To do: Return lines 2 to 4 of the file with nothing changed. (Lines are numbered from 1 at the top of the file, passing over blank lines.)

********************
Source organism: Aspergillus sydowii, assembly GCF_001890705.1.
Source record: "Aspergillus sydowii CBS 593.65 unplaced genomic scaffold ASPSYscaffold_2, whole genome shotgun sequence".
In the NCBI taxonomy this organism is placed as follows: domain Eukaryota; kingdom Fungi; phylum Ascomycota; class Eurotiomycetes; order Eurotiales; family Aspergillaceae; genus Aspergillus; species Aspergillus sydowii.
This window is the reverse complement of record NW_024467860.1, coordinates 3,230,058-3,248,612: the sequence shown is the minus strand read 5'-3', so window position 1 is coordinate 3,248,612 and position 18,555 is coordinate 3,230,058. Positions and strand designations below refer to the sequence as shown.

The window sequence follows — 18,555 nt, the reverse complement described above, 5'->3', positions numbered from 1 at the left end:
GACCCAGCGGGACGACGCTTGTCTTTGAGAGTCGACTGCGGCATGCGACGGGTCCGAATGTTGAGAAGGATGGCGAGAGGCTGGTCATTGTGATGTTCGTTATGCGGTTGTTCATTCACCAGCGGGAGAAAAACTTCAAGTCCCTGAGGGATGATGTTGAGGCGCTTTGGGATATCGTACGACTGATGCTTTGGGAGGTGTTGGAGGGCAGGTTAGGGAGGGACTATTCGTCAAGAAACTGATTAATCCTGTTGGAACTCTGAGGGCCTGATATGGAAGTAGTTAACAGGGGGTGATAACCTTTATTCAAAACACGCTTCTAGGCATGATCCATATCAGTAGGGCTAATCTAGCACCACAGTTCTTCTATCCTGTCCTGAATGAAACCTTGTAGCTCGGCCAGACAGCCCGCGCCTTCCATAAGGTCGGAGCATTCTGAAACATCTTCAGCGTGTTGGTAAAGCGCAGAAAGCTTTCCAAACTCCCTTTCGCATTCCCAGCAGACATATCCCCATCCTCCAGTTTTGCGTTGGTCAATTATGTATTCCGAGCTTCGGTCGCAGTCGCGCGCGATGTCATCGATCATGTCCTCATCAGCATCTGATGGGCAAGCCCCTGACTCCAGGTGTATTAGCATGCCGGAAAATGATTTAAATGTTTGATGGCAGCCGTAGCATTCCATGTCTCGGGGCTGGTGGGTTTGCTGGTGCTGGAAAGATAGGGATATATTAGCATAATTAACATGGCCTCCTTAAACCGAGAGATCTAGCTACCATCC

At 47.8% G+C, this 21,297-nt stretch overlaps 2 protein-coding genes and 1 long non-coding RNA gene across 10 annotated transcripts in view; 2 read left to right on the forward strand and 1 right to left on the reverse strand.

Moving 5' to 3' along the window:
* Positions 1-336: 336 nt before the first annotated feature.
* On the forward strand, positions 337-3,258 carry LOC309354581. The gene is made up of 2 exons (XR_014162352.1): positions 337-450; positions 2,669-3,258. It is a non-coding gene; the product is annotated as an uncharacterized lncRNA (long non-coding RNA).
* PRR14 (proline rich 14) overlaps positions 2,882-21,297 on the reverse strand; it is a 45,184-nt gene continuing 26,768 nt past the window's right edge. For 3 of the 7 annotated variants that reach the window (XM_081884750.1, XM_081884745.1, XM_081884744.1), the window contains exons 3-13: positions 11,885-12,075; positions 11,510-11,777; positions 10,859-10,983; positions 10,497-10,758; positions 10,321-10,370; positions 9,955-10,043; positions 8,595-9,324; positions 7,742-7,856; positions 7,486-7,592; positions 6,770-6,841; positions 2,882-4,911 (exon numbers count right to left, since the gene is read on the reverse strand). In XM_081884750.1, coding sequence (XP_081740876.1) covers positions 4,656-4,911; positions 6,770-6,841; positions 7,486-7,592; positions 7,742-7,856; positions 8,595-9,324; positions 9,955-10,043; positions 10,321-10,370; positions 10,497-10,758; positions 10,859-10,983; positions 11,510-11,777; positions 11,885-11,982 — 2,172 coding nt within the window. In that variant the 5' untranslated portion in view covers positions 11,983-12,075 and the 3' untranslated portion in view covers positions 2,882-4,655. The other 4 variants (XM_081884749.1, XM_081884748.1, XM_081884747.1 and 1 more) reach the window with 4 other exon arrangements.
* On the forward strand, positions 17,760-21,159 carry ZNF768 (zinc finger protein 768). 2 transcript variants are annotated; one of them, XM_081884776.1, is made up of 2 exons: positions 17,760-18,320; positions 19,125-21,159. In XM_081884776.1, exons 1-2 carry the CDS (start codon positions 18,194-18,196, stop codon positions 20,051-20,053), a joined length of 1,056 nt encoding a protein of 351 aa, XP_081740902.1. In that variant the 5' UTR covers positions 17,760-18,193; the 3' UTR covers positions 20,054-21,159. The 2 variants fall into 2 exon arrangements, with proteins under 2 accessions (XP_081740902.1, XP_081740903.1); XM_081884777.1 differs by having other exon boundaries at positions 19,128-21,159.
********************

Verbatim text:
Source record: "Aspergillus sydowii CBS 593.65 unplaced genomic scaffold ASPSYscaffold_2, whole genome shotgun sequence".
In the NCBI taxonomy this organism is placed as follows: domain Eukaryota; kingdom Fungi; phylum Ascomycota; class Eurotiomycetes; order Eurotiales; family Aspergillaceae; genus Aspergillus; species Aspergillus sydowii.
This window is the reverse complement of record NW_024467860.1, coordinates 3,230,058-3,248,612: the sequence shown is the minus strand read 5'-3', so window position 1 is coordinate 3,248,612 and position 18,555 is coordinate 3,230,058. Positions and strand designations below refer to the sequence as shown.